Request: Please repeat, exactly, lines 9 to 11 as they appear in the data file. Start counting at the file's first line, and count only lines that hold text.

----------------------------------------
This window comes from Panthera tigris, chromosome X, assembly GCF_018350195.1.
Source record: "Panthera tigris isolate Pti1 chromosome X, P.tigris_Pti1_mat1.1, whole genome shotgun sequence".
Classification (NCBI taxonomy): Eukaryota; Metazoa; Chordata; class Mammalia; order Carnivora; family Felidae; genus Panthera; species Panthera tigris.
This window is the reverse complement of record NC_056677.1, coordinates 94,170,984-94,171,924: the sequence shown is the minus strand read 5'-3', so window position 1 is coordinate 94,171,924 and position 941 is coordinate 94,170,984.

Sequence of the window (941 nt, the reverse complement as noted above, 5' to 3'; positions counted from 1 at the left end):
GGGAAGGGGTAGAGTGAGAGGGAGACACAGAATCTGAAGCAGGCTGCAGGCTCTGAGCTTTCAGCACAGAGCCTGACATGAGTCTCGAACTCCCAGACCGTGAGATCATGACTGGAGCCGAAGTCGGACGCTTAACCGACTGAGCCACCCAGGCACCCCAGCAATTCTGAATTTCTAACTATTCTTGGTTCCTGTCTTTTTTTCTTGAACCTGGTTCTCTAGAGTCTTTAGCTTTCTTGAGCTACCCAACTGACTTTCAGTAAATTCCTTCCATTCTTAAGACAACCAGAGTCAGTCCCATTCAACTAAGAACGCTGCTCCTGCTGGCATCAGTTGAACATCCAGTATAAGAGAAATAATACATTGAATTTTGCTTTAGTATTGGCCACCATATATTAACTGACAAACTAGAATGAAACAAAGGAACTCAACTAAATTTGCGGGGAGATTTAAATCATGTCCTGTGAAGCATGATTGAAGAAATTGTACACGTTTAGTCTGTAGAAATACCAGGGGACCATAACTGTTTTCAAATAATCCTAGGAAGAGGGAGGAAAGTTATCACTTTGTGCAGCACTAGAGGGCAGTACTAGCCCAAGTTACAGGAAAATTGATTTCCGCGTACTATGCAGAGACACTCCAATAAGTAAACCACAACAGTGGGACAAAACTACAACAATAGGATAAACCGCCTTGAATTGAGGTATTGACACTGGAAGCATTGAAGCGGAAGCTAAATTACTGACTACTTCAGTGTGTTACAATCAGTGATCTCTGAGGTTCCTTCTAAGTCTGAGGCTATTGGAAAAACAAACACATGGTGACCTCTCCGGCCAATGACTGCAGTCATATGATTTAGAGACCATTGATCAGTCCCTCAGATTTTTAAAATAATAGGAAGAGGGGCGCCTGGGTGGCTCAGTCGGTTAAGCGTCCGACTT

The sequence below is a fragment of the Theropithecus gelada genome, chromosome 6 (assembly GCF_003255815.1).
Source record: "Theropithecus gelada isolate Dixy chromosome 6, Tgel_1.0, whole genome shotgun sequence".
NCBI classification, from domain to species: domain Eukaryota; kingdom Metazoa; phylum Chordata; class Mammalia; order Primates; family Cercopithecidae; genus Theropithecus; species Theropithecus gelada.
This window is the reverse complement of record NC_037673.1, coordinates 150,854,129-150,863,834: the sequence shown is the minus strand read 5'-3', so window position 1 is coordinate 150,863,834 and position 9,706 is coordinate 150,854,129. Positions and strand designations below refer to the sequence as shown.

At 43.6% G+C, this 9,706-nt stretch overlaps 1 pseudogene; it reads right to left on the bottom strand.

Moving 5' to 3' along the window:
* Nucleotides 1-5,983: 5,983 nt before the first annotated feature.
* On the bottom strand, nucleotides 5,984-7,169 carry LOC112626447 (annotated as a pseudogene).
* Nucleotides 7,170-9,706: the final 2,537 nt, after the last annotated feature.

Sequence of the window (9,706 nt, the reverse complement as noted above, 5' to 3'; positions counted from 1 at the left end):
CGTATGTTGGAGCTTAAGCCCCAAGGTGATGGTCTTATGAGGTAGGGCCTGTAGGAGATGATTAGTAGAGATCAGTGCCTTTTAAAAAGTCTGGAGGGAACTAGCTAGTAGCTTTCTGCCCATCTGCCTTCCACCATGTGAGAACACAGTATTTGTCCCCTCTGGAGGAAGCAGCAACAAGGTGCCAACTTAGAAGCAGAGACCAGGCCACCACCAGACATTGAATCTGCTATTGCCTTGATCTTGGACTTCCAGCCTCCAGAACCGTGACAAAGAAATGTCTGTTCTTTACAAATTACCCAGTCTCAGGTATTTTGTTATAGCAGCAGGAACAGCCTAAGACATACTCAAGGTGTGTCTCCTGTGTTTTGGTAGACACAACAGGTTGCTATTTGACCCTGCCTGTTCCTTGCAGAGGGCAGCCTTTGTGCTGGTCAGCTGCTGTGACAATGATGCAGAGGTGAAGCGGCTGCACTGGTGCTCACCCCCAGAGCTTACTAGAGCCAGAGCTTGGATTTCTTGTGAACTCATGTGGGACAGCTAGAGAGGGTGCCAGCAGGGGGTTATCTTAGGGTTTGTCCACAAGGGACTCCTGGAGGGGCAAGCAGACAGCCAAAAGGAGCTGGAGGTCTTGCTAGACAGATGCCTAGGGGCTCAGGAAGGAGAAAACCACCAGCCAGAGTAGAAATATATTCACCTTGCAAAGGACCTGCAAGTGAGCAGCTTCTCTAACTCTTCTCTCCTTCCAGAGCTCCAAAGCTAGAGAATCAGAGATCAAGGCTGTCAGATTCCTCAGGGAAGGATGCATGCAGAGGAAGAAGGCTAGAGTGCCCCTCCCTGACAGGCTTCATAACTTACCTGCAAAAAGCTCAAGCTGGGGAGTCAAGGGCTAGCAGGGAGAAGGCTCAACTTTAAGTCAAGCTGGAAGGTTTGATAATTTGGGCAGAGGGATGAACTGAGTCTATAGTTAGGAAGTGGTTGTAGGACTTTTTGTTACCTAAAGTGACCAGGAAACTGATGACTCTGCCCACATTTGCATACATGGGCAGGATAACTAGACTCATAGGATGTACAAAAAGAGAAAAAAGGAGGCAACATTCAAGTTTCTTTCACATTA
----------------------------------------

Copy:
NCBI classification, from domain to species: domain Eukaryota; kingdom Metazoa; phylum Chordata; class Mammalia; order Primates; family Cercopithecidae; genus Theropithecus; species Theropithecus gelada.
This window is the reverse complement of record NC_037673.1, coordinates 150,854,129-150,863,834: the sequence shown is the minus strand read 5'-3', so window position 1 is coordinate 150,863,834 and position 9,706 is coordinate 150,854,129. Positions and strand designations below refer to the sequence as shown.

At 43.6% G+C, this 9,706-nt stretch overlaps 1 pseudogene; it reads right to left on the bottom strand.